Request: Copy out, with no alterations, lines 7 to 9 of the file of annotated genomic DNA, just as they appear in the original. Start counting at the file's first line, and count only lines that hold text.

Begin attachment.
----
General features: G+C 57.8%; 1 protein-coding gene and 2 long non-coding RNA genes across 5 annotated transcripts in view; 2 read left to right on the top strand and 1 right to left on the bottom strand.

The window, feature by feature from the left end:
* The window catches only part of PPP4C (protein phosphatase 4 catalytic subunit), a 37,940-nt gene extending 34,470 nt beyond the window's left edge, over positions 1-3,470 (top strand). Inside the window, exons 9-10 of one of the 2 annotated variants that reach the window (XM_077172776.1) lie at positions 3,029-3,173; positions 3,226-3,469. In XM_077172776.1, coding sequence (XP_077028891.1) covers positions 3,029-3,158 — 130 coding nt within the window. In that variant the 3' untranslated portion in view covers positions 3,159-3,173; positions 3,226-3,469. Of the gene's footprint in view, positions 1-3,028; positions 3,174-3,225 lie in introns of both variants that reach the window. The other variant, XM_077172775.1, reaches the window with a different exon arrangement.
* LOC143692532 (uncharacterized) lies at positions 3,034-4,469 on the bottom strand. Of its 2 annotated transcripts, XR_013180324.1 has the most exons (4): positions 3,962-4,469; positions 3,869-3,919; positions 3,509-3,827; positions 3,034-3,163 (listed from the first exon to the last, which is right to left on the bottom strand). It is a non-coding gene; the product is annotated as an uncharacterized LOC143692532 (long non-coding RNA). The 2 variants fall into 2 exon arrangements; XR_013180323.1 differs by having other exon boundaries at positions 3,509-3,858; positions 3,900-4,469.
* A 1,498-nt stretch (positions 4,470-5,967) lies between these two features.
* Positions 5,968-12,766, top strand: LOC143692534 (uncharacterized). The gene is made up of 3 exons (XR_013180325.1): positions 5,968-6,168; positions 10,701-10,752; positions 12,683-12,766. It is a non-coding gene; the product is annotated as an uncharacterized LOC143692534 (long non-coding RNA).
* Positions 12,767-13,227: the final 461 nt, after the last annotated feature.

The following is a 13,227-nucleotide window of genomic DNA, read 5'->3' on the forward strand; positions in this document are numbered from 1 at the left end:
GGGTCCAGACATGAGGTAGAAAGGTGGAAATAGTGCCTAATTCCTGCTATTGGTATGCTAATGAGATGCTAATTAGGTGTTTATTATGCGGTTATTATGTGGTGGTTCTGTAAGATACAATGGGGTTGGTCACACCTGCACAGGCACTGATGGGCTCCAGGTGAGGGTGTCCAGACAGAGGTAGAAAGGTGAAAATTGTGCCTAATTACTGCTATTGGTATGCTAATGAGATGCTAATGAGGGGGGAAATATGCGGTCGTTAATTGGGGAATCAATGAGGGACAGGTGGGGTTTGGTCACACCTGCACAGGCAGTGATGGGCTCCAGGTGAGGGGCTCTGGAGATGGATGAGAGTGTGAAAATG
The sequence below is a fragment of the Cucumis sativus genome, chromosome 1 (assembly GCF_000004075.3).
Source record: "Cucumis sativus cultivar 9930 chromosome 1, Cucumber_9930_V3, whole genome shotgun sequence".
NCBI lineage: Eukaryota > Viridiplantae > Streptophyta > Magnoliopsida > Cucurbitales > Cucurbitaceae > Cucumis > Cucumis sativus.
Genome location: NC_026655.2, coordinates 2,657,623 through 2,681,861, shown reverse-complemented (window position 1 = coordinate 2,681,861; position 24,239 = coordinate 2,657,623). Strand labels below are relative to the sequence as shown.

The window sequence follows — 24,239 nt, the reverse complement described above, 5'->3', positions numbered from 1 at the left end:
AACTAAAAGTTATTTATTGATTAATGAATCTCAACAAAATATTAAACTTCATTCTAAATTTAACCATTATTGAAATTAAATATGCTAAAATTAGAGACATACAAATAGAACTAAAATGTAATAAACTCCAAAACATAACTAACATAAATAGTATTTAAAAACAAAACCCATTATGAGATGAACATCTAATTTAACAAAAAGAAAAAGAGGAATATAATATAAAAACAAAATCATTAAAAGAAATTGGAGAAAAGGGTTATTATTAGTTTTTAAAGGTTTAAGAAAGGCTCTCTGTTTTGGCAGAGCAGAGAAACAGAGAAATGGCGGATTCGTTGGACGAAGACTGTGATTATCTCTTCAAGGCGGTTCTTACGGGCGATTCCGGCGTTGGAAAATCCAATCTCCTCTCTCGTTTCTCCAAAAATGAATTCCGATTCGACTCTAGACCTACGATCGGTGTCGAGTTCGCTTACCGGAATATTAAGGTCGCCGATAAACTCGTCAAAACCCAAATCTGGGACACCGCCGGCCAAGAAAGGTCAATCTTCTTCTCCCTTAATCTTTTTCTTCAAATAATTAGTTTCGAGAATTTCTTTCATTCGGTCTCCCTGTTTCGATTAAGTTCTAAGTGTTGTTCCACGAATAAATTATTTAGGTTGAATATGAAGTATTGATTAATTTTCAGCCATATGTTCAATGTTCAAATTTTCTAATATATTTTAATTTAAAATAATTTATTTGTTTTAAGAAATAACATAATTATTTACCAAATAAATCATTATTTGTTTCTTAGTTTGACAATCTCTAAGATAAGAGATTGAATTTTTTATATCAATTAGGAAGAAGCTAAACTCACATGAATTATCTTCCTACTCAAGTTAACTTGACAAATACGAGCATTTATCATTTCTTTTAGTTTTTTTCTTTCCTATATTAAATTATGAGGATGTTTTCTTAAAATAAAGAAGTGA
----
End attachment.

* Positions 12,767-13,227: the final 461 nt, after the last annotated feature.

The following is a 13,227-nucleotide window of genomic DNA, read 5'->3' on the forward strand; positions in this document are numbered from 1 at the left end:
GGGTCCAGACATGAGGTAGAAAGGTGGAAATAGTGCCTAATTCCTGCTATTGGTATGCTAATGAGATGCTAATTAGGTGTTTATTATGCGGTTATTATGTGGTGGTTCTGTAAGATACAATGGGGTTGGTCACACCTGCACAGGCACTGATGGGCTCCAGGTGAGGGTGTCCAGACAGAGGTAGAAAGGTGAAAATTGTGCCTAATTACTGCTATTGGTATGCTAATGAGATGCTAATGAGGGGGGAAATATGCGGTCGTTAATTGGGGAATCAATGAGGGACAGGTGGGGTTTGGTCACACCTGCACAGGCAGTGATGGGCTCCAGGTGAGGGGCTCTGGAGATGGATGAGAGTGTGAAAATG